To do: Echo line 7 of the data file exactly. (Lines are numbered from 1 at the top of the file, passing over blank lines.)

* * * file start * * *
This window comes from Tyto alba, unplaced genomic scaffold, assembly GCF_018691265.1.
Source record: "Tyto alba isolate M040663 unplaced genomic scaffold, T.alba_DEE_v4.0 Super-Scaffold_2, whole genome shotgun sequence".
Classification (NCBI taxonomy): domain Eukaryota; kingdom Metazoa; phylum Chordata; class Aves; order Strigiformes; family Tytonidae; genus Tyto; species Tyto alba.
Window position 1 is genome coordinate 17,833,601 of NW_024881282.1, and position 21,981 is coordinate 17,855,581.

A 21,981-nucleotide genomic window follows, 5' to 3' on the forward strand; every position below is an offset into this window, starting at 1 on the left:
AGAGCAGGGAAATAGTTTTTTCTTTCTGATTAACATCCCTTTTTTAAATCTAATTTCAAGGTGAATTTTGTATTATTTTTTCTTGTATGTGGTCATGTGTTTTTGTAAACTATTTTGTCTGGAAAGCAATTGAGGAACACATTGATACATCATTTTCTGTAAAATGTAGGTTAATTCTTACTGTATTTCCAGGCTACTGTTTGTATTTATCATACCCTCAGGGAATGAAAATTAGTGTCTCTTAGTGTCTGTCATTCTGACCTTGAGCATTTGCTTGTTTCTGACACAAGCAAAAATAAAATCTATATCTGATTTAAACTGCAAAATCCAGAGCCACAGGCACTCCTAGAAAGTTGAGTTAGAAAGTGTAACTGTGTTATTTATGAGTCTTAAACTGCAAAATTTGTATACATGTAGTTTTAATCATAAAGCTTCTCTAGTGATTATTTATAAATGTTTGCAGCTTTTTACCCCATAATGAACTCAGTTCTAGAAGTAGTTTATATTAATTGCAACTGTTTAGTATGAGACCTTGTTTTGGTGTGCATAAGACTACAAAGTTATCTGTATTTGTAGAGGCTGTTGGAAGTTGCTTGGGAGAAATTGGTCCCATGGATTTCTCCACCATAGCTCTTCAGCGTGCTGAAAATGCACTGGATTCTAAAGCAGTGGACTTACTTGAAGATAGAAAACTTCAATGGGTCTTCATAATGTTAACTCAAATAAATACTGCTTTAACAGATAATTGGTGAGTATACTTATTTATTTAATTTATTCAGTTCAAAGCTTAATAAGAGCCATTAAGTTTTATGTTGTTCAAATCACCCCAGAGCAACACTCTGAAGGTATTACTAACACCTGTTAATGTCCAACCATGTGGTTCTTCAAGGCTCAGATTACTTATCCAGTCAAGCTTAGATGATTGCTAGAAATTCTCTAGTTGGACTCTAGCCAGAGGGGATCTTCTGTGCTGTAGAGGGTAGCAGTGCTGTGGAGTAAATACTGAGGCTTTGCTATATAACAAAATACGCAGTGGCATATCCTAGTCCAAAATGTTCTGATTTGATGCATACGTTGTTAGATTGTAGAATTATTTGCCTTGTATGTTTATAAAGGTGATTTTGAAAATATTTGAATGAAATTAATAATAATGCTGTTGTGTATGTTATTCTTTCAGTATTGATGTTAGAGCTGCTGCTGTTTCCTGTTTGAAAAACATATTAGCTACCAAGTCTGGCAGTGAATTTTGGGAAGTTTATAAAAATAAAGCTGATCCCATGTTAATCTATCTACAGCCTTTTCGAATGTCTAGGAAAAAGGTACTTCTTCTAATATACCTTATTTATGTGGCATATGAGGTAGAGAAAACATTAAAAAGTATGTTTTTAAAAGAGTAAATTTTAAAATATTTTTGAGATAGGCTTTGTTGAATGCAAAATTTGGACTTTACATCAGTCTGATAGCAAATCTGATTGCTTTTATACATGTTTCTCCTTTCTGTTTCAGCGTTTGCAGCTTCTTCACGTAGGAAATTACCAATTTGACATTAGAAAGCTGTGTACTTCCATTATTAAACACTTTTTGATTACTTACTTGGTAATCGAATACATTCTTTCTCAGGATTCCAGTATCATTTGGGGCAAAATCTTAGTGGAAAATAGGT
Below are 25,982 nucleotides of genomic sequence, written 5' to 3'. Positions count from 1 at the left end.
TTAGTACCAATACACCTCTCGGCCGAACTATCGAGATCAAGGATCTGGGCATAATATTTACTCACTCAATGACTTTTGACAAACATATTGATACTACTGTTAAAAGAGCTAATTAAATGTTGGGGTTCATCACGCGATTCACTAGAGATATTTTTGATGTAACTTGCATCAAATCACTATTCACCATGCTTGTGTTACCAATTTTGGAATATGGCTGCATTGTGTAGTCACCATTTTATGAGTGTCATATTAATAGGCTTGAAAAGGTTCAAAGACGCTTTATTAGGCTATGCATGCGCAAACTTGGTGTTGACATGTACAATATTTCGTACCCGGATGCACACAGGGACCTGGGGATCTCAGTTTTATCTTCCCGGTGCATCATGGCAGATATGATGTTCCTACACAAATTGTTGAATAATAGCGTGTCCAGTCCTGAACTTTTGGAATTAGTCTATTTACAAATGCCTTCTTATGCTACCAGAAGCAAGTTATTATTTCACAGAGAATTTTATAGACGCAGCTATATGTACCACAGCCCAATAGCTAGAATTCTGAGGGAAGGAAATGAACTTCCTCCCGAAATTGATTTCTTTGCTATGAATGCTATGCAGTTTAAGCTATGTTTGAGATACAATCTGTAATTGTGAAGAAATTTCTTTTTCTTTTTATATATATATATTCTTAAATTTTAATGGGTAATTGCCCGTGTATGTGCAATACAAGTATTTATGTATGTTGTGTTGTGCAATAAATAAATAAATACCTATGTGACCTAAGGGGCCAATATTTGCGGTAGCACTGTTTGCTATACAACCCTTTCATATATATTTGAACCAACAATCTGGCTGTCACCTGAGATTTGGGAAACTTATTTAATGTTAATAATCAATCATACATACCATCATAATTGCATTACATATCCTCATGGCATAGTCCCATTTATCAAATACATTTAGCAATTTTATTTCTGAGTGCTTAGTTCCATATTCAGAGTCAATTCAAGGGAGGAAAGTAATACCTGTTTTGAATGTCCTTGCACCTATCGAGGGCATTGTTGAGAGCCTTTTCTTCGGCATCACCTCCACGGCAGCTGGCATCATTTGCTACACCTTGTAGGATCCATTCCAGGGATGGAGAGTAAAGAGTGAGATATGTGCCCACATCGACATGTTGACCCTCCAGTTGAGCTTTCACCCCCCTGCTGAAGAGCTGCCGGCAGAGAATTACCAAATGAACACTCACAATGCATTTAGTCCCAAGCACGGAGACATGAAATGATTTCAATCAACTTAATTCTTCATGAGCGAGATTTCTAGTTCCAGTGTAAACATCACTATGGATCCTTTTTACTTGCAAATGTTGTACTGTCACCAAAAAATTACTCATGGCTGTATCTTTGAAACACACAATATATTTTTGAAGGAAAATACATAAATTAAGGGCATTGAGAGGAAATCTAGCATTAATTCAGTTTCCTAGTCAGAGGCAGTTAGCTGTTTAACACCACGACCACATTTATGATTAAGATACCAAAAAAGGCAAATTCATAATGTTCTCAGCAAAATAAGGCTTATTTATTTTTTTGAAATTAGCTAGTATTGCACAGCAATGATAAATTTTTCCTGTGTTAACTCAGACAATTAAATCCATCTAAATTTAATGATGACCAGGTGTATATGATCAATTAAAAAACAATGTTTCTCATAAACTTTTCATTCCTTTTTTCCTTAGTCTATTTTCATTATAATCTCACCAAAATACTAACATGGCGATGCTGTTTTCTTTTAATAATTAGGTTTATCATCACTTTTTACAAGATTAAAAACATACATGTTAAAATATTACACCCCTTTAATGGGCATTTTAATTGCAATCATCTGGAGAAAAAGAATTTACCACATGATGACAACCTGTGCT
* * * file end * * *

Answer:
Below are 25,982 nucleotides of genomic sequence, written 5' to 3'. Positions count from 1 at the left end.